As a result, new players whose goal is to improve the health of the social media space, like the recent entrant Cohost, are far better off creating a standards based service that allows users to register their own domain names and provide a content management service that has easy import and export of their data. This will play into the services market mode which improves outcomes for people. Aligning in any other competition mode that silos off these functions will force them into competition with the existing corporate social services and we already know where those roads lead.

      Those looking for ethical and healthy models of this sort of social media service might look at Manton Reece's micro.blog platform which provides a wide variety of these sorts of data services including data export and taking your domain name with you. If you're unhappy with his service, then it's relatively easy to export your data and move it to another host using WordPress or some other CMS. On the flip side, if you're unhappy with your host and CMS, then it's also easy to move over to micro.blog and continue along just as you had before. Best of all, micro.blog is offering lots of the newest and most innovative web standards including webmention notificatons which enable website-to-website conversations, micropub, and even portions of microsub not to mention some great customer service.

      I like to analogize the internet and social media to competition in the telecom/cellular phone space In America, you have a phone number (domain name) and can then have your choice of service provider (hosting), and a choice of telephone (CMS). Somehow instead of adopting a social media common carrier model, we have trapped ourselves inside of a model that doesn't provide the users any sort of real service or options. It's easy to imagine what it would be like to need your own AT&T account to talk to family on AT&T and a separate T-Mobile account to talk to your friends on T-Mobile because that's exactly what you're doing with social media despite the fact that you're all still using the same internet. Part of the draw was that services like Facebook appeared to be "free" and it's only years later that we're seeing the all too real costs emerge.

      This sort of competition and service provision also goes down to subsidiary layers of the ecosystem. Take for example the idea of writing interface and text editing. There are (paid) services like iA Writer, Ulysses, and Typora which people use to compose their writing. Many people use these specifically for writing blog posts. Companies can charge for these products because of their beauty, simplicity, and excellent user interfaces. Some of them either do or could support the micropub and IndieAuth web standards which allow their users the ability to log into their websites and directly post their saved content from the editor directly to their website. Sure there are also a dozen or so other free micropub clients that also allow this, but why not have and allow competition for beauty and ease of use? Let's say you like WordPress enough, but aren't a fan of the Gutenberg editor. Should you need to change to Drupal or some unfamiliar static site generator to exchange a better composing experience for a dramatically different and unfamiliar back end experience? No, you could simply change your editor client and continue on without missing a beat. Of course the opposite also applies—WordPress could split out Gutenberg as a standalone (possibly paid) micropub client and users could then easily use it to post to Drupal, micro.blog, or other CMSs that support the micropub spec, and many already do.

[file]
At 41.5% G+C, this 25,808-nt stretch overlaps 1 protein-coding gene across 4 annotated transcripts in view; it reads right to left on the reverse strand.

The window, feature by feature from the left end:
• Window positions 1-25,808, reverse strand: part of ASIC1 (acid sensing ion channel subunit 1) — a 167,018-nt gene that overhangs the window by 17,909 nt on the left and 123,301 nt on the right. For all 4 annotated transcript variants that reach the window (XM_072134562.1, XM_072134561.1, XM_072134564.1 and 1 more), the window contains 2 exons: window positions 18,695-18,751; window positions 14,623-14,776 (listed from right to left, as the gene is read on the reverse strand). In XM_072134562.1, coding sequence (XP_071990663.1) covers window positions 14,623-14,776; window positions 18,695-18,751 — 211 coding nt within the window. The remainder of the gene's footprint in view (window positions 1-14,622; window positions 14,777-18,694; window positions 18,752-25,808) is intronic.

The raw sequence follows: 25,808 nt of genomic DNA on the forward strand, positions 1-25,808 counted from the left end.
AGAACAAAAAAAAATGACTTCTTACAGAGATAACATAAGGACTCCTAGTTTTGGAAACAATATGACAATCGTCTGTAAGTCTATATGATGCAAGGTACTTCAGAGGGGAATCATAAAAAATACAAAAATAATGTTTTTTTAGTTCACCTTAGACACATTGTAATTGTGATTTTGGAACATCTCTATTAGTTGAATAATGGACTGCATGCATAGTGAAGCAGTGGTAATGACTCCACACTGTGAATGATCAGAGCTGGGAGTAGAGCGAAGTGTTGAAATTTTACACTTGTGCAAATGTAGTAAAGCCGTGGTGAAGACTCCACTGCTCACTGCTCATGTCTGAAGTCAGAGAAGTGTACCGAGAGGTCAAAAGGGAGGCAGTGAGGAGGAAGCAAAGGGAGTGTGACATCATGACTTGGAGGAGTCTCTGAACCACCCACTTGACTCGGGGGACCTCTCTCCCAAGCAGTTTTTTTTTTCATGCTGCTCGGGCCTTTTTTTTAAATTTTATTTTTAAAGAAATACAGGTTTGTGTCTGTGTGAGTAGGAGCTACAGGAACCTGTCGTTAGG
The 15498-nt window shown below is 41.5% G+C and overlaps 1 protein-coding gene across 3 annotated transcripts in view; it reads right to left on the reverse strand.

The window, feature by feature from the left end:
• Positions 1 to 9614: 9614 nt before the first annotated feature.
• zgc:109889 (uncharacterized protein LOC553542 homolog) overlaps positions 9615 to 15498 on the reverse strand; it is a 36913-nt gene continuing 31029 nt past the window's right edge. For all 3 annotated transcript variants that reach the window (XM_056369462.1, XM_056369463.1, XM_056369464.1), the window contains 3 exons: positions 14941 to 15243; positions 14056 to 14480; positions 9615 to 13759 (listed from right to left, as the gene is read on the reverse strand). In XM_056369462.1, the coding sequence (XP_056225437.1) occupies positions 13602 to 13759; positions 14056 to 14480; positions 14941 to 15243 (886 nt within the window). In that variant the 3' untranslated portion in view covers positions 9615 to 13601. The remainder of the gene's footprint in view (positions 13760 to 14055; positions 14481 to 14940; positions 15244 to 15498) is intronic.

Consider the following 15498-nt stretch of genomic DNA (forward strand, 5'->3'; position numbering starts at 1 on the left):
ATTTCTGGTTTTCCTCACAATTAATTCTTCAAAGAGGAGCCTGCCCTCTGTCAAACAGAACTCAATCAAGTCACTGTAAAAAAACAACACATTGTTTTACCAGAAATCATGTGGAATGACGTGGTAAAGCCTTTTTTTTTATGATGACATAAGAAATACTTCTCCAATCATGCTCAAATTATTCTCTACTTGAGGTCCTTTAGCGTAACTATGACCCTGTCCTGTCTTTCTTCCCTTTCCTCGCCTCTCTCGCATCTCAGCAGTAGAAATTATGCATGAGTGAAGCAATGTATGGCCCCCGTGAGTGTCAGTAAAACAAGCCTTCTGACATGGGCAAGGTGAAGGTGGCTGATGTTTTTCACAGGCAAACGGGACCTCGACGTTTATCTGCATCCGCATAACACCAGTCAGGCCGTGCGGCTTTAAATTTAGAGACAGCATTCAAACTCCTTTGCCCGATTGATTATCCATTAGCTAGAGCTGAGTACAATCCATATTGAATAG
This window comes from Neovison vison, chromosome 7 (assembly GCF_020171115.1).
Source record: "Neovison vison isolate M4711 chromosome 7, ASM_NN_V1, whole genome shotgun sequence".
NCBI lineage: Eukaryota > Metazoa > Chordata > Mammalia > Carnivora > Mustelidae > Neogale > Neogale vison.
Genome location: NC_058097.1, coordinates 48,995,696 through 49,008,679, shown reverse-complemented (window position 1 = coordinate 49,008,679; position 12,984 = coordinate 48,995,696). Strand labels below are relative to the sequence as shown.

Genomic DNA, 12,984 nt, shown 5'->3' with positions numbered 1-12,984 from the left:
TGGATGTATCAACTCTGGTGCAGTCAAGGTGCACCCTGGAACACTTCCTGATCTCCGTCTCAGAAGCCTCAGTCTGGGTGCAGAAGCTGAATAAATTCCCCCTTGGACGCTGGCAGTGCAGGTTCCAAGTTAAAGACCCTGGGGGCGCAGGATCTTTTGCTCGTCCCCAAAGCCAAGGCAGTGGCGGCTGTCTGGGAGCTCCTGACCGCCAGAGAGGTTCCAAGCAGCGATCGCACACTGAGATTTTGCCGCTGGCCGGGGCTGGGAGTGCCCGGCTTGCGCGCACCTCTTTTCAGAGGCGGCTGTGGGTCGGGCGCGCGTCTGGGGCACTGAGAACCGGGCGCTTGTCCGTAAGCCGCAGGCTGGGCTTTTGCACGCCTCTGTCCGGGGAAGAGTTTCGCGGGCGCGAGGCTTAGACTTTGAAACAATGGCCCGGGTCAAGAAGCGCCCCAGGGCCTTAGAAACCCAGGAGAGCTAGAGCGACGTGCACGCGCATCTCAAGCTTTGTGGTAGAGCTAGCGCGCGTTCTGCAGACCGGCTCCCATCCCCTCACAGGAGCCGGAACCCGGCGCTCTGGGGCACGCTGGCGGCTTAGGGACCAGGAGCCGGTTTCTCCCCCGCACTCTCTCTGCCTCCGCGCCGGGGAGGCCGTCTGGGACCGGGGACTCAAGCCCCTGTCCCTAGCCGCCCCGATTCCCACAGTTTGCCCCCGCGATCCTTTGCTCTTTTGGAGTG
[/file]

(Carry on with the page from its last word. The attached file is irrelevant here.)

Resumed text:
Social media should be a service to and for people all the way down to its core. The more companies there are that provide these sorts of services means more competition which will also tend to lure people away from silos where they're trapped for lack of options. Further, if your friends are on services that interoperate and can cross communicate with standards like Webmention from site to site, you no longer need to be on Facebook because "that's where your friends and family all are."

      I have no doubt that we can all get to a healthier place online, but it's going to take companies and startups like Cohost to make better choices in how they frame their business models. Co-ops and non-profits can help here too. I can easily see a co-op adding webmention to their Mastodon site to allow users to see and moderate their own interactions instead of forcing local or global timelines on their constituencies. Perhaps Garon didn't think Webmention was a fit for Mastodon, but this doesn't mean that others couldn't support it. I personally think that Darius Kazemi's Hometown fork of Mastodon which allows "local only" posting a fabulous little innovation while still allowing interaction with a wider readership, including me who reads him in a microsub enabled social reader. Perhaps someone forks Mastodon to use as a social feed reader, but builds in micropub so that instead of posting the reply to a Mastodon account, it's posted to one's IndieWeb capable website which sends a webmention notification to the original post? Opening up competition this way makes lots of new avenues for every day social tools.